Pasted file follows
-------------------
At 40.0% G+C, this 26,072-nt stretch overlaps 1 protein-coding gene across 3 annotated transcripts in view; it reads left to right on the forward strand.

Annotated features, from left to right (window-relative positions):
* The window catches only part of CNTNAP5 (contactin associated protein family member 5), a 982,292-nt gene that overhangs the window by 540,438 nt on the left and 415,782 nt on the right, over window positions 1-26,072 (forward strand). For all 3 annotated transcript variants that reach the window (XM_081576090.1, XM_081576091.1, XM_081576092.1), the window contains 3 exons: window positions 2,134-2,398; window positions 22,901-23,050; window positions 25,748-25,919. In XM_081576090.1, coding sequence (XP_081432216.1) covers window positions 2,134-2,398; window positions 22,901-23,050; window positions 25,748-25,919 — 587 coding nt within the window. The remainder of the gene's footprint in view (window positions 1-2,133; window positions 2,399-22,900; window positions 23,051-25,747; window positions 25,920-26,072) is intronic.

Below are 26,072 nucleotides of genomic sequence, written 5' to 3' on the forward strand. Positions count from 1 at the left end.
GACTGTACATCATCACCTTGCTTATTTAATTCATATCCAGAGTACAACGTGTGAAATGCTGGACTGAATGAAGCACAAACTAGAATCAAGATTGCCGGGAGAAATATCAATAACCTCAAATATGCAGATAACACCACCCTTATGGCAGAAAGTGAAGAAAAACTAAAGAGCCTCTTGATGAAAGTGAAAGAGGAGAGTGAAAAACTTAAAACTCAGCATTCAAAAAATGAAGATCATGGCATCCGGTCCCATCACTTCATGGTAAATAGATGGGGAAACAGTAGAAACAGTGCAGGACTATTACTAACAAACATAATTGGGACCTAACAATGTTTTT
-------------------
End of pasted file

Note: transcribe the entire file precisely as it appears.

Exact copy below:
At 40.0% G+C, this 26,072-nt stretch overlaps 1 protein-coding gene across 3 annotated transcripts in view; it reads left to right on the forward strand.

Annotated features, from left to right (window-relative positions):
* The window catches only part of CNTNAP5 (contactin associated protein family member 5), a 982,292-nt gene that overhangs the window by 540,438 nt on the left and 415,782 nt on the right, over window positions 1-26,072 (forward strand). For all 3 annotated transcript variants that reach the window (XM_081576090.1, XM_081576091.1, XM_081576092.1), the window contains 3 exons: window positions 2,134-2,398; window positions 22,901-23,050; window positions 25,748-25,919. In XM_081576090.1, coding sequence (XP_081432216.1) covers window positions 2,134-2,398; window positions 22,901-23,050; window positions 25,748-25,919 — 587 coding nt within the window. The remainder of the gene's footprint in view (window positions 1-2,133; window positions 2,399-22,900; window positions 23,051-25,747; window positions 25,920-26,072) is intronic.

Below are 26,072 nucleotides of genomic sequence, written 5' to 3' on the forward strand. Positions count from 1 at the left end.
GACTGTACATCATCACCTTGCTTATTTAATTCATATCCAGAGTACAACGTGTGAAATGCTGGACTGAATGAAGCACAAACTAGAATCAAGATTGCCGGGAGAAATATCAATAACCTCAAATATGCAGATAACACCACCCTTATGGCAGAAAGTGAAGAAAAACTAAAGAGCCTCTTGATGAAAGTGAAAGAGGAGAGTGAAAAACTTAAAACTCAGCATTCAAAAAATGAAGATCATGGCATCCGGTCCCATCACTTCATGGTAAATAGATGGGGAAACAGTAGAAACAGTGCAGGACTATTACTAACAAACATAATTGGGACCTAACAATGTTTTT